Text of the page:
The melting of ice in Greenland as a result of global warming could be affecting the circulation of ocean currents, including a possible slowing of the Gulf Stream that may lead to more quickly rising sea levels on the East Coast.
As the Washington Post reported Thursday, a surprisingly cold spot in the Atlantic Ocean south of Greenland and Iceland has been observed during the past eight months of what has otherwise been a record year for heat across the globe. Scientists are confident the observations are no fluke – the area encompasses well-traveled shipping lanes and is dense with buoy-mounted weather instruments.
The report was prompted by a recent global analysis by the National Oceanic and Atmospheric Administration’s National Centers for Environmental Information.
Near record to record warmth engulfed much of the global land and ocean surface throughout the first eight months of 2015, resulting in the highest January–August period on record at 1.51 degrees Fahrenheit above the 20th century average, according to NOAA. Meanwhile, Near-average to much-cooler-than-average conditions were present across eastern North America, northern parts of the Atlantic Ocean and parts of the southern oceans.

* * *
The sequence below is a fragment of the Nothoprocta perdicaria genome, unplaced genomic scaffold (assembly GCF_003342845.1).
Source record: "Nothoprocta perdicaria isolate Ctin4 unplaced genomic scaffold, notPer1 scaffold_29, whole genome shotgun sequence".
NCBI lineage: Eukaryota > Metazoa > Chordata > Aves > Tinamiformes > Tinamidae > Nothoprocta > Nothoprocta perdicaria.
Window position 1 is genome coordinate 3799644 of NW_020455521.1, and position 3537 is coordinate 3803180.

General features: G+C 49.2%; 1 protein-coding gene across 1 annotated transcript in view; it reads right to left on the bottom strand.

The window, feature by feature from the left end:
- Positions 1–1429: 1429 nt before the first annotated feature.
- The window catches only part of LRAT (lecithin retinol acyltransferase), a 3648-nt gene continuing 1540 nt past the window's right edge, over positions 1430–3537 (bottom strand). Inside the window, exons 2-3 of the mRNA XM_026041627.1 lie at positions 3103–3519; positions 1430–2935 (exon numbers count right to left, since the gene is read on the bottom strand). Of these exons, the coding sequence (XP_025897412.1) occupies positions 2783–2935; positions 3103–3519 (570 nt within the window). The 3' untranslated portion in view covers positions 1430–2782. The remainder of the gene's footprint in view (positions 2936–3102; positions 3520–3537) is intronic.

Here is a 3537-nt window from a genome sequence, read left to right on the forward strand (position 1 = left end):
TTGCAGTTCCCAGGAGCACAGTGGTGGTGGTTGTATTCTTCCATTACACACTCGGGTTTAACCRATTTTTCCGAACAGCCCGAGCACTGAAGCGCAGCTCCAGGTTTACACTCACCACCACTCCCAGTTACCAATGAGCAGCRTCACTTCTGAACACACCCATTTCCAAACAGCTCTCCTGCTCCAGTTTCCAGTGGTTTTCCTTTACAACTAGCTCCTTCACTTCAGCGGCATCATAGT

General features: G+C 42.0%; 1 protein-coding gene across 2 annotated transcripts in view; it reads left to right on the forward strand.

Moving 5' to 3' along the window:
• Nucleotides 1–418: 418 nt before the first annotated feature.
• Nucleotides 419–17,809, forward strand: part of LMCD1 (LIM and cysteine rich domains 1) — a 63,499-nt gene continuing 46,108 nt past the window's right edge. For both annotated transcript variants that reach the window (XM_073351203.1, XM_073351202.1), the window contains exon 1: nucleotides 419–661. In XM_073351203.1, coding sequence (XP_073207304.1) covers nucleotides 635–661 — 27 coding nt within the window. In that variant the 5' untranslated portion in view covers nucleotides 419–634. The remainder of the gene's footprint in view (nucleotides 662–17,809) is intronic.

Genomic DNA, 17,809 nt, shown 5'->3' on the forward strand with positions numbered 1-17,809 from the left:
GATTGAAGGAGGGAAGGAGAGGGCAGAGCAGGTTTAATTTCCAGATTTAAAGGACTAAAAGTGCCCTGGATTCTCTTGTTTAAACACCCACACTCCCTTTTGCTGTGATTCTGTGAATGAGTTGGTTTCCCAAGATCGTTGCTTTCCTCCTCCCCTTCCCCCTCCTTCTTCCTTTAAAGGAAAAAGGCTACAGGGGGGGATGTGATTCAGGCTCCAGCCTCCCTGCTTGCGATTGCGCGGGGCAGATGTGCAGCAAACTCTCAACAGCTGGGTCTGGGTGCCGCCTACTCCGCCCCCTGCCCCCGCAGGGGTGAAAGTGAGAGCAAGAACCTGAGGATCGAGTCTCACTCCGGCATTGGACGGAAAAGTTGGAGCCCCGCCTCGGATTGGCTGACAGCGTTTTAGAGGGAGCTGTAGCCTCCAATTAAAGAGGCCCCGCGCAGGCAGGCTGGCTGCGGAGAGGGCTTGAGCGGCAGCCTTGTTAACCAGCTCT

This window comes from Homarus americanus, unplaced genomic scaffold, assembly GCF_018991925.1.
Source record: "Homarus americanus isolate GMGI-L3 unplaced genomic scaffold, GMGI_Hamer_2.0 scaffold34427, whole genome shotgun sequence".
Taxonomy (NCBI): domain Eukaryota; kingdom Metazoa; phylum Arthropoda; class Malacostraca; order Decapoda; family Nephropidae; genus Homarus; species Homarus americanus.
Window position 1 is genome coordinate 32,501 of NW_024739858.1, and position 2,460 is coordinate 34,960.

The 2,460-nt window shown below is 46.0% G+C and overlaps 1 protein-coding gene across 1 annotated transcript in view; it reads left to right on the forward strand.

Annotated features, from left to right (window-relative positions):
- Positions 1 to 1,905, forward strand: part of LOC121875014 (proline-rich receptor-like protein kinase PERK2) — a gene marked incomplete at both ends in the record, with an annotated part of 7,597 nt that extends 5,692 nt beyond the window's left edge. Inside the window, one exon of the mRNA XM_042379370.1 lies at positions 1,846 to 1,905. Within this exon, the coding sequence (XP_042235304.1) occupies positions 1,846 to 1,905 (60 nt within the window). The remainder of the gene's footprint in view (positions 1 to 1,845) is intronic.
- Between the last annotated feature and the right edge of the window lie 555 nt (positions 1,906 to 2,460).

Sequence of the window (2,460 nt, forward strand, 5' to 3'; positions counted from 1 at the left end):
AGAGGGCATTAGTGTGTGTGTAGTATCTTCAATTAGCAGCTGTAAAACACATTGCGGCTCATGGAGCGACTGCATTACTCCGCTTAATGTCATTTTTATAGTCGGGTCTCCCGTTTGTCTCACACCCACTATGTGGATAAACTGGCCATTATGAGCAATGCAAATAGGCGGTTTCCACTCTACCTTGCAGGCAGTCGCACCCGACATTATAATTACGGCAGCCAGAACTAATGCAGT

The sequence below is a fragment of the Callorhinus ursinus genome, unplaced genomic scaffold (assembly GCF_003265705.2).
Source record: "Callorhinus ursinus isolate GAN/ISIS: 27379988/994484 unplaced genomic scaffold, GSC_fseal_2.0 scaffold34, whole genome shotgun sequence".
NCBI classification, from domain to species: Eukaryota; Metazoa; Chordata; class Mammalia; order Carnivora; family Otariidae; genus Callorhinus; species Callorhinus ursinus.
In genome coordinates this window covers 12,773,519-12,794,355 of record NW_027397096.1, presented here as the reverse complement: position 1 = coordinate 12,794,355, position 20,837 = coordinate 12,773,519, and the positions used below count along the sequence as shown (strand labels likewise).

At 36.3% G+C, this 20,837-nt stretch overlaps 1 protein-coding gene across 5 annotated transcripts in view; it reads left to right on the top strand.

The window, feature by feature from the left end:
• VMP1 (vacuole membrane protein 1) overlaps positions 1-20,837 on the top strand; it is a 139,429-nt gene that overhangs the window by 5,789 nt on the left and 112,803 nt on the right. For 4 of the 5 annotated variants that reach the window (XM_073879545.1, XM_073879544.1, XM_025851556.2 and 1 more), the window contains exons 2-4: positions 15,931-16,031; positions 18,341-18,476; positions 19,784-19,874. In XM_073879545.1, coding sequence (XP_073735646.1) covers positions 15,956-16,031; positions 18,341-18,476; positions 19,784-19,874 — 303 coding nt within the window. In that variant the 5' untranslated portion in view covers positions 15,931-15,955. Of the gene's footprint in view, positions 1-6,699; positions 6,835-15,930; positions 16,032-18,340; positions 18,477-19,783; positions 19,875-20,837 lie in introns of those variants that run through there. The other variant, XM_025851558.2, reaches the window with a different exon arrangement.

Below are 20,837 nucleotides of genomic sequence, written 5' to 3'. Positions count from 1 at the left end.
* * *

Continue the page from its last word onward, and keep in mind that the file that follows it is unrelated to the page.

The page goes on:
Climate researchers fear the cooling is part of a process of slowing circulation in the Atlantic. The weakening of ocean currents could be caused by a freshening trend in the northern Atlantic, the result of melting ice and resulting increasing river discharge in the Arctic.
Some researchers say the simultaneous warming of the planet and cooling of the north Atlantic is the result of global warming. “There is strong evidence — not just from our study — that this is a consequence of the long-term decline of the Gulf Stream System … ,” according to a researcher quoted in the Washington Post report.